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The radical egalitarian Educational elite seek to dumb down how our children are taught at every turn. 

Children are being ‘infantalised’ by teachers who encourage them to learn history through Mr Men characters and Disney films, Michael Gove said yesterday. In a blistering attack on school teaching, the Education Secretary claimed pupils were being told to compare Hitler and his henchmen to Mr Men characters and to learn about the Middle Ages by watching Disney’s Robin Hood. Mr Gove also criticised the debasement of English lessons, saying some schools were telling pupils to read ‘transient vampire books’ like the Twilight series instead of ‘transcendent Victorian novels’ such as Wuthering Heights and Jane Eyre.

This infantalising of Education is all part of the process of dumbing down and creating generations of children who have little grasp of history. Those academic behind this should be ashamed of the destruction they are causing but in fact they are proud of their philistinism.

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46 thoughts on “HITLER AND THE MR MEN

  1. Hang on a second.

    This story sounds outrageous…but something doesn’t add up.

    Why on earth would teenagers be told to compare Hitler and the Nazis to Mr Men? Oh wait, that isn’t what happened at all. It is for an introductory teaching of history to primary school children.

    Did any of you learn about WW2 and the rise of the Nazis in primary school?

  2. “Did any of you learn about WW2 and the rise of the Nazis in primary school?”

    Not in my school, but then it wasn’t filled with a bunch of Left Wing nutters intent on destroying childhood. Young children have no more need to learn about Hitler than they do about about drugs and sex. They can find out all about him when they’re older. Telling little’uns about that bad Hitler via Mr Men is typically creepy government indocrination. However the piece suggests that it’s aimed at teenagers. It might even be aimed at teachers. I wouldn’t trust them to know any real history.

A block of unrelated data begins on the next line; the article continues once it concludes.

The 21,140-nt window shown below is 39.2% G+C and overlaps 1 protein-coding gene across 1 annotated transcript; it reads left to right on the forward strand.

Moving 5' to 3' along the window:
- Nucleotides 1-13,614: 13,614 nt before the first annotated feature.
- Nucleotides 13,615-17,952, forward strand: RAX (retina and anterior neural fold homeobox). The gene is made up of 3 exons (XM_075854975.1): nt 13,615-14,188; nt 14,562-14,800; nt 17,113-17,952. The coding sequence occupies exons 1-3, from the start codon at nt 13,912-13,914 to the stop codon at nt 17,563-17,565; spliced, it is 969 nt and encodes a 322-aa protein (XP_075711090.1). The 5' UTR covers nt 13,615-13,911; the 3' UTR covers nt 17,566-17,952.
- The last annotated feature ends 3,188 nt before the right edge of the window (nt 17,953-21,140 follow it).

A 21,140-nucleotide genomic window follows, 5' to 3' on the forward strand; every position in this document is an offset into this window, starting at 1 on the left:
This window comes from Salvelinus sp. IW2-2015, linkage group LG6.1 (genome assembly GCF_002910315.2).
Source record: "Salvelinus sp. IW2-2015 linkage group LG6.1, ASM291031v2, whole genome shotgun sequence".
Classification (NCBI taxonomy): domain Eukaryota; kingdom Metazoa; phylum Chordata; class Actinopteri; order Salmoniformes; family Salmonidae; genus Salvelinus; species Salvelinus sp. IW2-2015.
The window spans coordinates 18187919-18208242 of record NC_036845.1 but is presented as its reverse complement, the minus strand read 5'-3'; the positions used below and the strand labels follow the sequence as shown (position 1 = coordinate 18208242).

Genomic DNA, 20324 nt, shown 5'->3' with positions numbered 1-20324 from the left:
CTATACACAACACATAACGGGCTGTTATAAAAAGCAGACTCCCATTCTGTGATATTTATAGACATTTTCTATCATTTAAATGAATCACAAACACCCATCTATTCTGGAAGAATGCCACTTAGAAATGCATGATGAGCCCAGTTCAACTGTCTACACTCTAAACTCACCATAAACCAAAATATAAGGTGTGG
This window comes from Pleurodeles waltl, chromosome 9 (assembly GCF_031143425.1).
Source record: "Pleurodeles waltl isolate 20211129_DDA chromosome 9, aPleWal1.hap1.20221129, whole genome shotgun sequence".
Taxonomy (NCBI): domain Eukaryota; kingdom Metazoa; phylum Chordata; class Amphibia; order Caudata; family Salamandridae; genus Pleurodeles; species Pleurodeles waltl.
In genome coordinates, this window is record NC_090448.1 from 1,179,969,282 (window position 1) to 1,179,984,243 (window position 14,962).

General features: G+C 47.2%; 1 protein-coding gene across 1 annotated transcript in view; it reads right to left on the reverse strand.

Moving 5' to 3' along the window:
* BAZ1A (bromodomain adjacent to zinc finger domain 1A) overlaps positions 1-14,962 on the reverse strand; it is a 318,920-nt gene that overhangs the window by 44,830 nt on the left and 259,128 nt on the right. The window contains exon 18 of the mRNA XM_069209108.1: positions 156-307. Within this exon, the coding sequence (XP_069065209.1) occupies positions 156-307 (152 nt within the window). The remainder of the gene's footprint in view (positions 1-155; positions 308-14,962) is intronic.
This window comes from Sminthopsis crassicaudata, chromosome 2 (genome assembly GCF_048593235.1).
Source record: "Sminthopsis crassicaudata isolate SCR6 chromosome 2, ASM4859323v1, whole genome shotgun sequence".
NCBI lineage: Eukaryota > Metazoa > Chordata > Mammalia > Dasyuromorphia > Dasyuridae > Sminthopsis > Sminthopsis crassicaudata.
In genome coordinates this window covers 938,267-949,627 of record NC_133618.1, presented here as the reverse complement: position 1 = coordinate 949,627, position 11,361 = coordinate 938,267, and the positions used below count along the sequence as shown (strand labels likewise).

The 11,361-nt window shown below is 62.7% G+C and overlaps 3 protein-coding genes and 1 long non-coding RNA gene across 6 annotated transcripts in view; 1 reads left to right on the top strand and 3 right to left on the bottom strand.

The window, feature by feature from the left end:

3. “Not in my school”

    Exactly.

    This seems to be a fairly harmless attempt to introduce history to small children.

    Although, in saying that, I agree with Pete that it is a bit silly teaching such heavy subjects to small children in the first place.

  4. Children are not the only ones who are being ‘dumbed down’ .. my wife is considering carrying on her nursing skills in the UK, she has just recieved a large amount of paperwork, including a five page 40 questionnaire on the effects of ‘Global warming ‘ .. she is a Nurse ?

    I tried to help her fill out the questionnaire, but couldn’t due to the tears rolling down my cheeks 🙂

    Mein Gott .. all hope is now lost it seems

  5. Ask the average high school student here a few questions about history- ie when the US Civil War took place, or who some of the major generals were in WW2 – and you’ll see how seriously US history is now taught now.

  6. Incidently, Disney made Der Furhrer’s Face and other animated films during the war in support of the Allied War effort (try finding them now).

    There is a time for everything and some history can certainly wait until kids are older. And we should do a better job overall in teaching history to our kids (instead of the more modern Social Studies).

    But why only dump on formal education? Parents should also have history books in the home and take children to historical sites.

  7. “But why only dump on formal education? Parents should also have history books in the home and take children to historical sites.”

    Absolutely!

  8. It’s curious that until relatively recently history was generally considered relevant and interesting by most educated people, now it seems it’s all a thing of the past…
    With the loss of interst in history also goes an interest in politics, in geography and the world in general.

    I don’t think it’s wrong to teach children about the Nazis and WW2. They see constant references to them on TV and in games and toys etc. It’s good to set any military knowledge they pick up in the context of the political world at the time and the true horrow behind nice weapons and dashing uniforms.

  9. Did any of you learn about WW2 and the rise of the Nazis in primary school?

    We were too busy learning about the evil English and their subjugation of our fair Emerald Isle 😉

    Incidently, Disney made Der Furhrer’s Face and other animated films during the war in support of the Allied War effort (try finding them now).

    Here ye go, Mahons-

    http://www.youtube.com/watch?v=T4tDTe9sOdU

    And here’s Popeye 🙂

    http://archive.org/details/WorldWarIiPropagandaCartoons

  10. Pete may not want little children being taught about the little Austian man, but I’m sure he’d be happy if they were being taught a little about Austrian economics 😉

  11. Brilliant, Seimi. Well spotted!

    Colm, I presume we all here agree how terrible it was for generations of British children to be government indoctrinated and their childhood destroyed with stories of the wonders of the British Empire.

  12. The wonders of the British Empire are so obvious they don’t need to be taught.

  13. For what it’s worth (and it probably is worth some as I was probably in primary school a lot more recently that some others here) we did learn about the Nazis in primary school.